“I was scared of any word that was to do with medicine or the medical system. I was scared of knots in wood, of certain numbers on the clock.”
Rebecca also experienced compulsions, such as feeling that she had to make certain movements with her body.
“It was very disruptive and I couldn’t work very well in school. Sometimes I couldn’t leave the house,” she said.
Rebecca undertook cognitive behavioural therapy when she was 13, and this, combined with medication, helped her greatly.
A common misconception is that people have to have an obsession with cleanliness to have OCD, which is not the case, she said.
“Anything can be an obsessive thought.
“The motivation to perform a behaviour to get rid of a certain thought that makes you uncomfortable is a symptom of OCD.
“Definitely go to your doctor and definitely set yourself up for therapy. It may not work at the start but you will get better with it. Taking medication is not a failure. It just means you need a little bit of extra help.’
Rebecca said friends and family need to be patient.
“This [pandemic] is a heightened experience for everybody, not just for people with OCD, although the experience will be magnified for them,” she said.
Rebecca encourages people to apply the tools they have learned in therapy, such as cognitive behavioural therapy and exposure response prevention techniques.
“But don’t be too hard on yourself if you can’t do too much, because this is a stressful and unprecedented time,” she added.
“To people with OCD — you are not alone, you are not less intelligent, you are very much the same as everyone else. You just have an issue that needs to be taken care of, similar to someone with a broken bone. It’s just the stigma that sets you apart. You’re going to be absolutely fine.”
Case study: 'Don't make yourself a prisoner in your own home'
Clare Doyle is a nurse from Wicklow. She’s had OCD since she was 15.
Now 49, she gained a degree in psychology in 2017, which she said gave her another understanding of the condition.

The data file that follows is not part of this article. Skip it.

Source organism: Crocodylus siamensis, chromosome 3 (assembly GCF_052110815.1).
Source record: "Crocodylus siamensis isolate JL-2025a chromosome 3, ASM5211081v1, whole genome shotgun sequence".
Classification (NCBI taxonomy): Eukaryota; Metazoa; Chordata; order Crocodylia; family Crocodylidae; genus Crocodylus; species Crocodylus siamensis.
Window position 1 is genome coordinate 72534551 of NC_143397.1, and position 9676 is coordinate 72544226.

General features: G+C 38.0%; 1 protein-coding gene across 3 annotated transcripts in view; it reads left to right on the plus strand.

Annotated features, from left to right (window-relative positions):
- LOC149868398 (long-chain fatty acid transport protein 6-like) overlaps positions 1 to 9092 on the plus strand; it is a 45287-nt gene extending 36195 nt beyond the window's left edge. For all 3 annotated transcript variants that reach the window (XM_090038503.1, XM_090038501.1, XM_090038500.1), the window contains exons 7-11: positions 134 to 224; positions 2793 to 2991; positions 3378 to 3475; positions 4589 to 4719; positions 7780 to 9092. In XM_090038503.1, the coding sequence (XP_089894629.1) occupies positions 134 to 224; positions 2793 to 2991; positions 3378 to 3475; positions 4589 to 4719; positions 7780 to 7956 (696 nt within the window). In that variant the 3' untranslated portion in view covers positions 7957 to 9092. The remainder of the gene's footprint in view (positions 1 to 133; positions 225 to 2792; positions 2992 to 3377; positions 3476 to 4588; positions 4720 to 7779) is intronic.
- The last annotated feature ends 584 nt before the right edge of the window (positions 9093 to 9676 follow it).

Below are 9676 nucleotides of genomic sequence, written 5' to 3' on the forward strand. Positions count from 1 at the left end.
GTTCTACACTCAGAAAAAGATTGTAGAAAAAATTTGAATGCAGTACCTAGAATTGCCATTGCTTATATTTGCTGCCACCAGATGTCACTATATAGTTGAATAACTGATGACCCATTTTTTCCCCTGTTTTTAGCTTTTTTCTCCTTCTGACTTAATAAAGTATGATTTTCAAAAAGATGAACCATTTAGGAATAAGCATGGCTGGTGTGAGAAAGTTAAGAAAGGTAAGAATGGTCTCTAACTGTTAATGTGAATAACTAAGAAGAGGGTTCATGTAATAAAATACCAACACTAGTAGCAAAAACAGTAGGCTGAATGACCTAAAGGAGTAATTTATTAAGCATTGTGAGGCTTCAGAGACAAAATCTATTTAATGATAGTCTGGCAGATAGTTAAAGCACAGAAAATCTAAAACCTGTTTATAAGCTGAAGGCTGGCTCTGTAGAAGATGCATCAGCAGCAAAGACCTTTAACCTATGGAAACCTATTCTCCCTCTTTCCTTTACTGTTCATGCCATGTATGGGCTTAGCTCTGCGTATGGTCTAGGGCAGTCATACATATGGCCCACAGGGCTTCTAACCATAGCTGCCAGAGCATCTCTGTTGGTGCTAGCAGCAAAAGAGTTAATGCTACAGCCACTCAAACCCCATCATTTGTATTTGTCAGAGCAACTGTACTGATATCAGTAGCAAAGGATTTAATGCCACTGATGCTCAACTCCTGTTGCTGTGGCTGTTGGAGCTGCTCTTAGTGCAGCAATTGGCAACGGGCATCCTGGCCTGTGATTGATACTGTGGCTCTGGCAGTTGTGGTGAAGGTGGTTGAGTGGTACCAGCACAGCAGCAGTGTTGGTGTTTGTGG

“I have different types of OCD. I have done exposure therapy, it worked for some things and didn’t work for others. I have never gone down the medication route.”
Clare has also managed to develop a strategy whereby she can refocus her thinking, and this works for her.
She does have contamination OCD, and in the past, this manifested itself in fears surrounding the HIV/AIDS epidemic of the 1990s.
Clare said having contamination OCD is challenging during this Covid-19 pandemic also.
“I have my ways of dealing with it and it isn’t a problem, so I don’t need to do any exposure therapy. I feel sorry for people who do have OCD and are supposed to be doing exposure therapy because I am not sure how they are managing.
“The two things that increase anxiety levels are loss of control and uncertainty,” she said.
“With the Covid-19 pandemic, there is a lot of uncertainty surrounding the virus, where it came from, who could potentially be infected, when it will recede.”
Clare thinks many people who didn’t have OCD may experience symptoms now.
If you tell the brain something is really important, like it is really important to wash my hands properly, to clean the shopping trolley, the brain will develop a habit of telling you it is really important to do these things.
Clare encourages people with OCD to seek professional help as well as talk to family and friends.
She also said it was important for people not to isolate themselves.
“If you have an OCD way of thinking, there could be no end to [reading up about the virus online], and you could end up not going out at all... go out, get your shopping, follow guidelines but... don’t make yourself a prisoner in your own home.”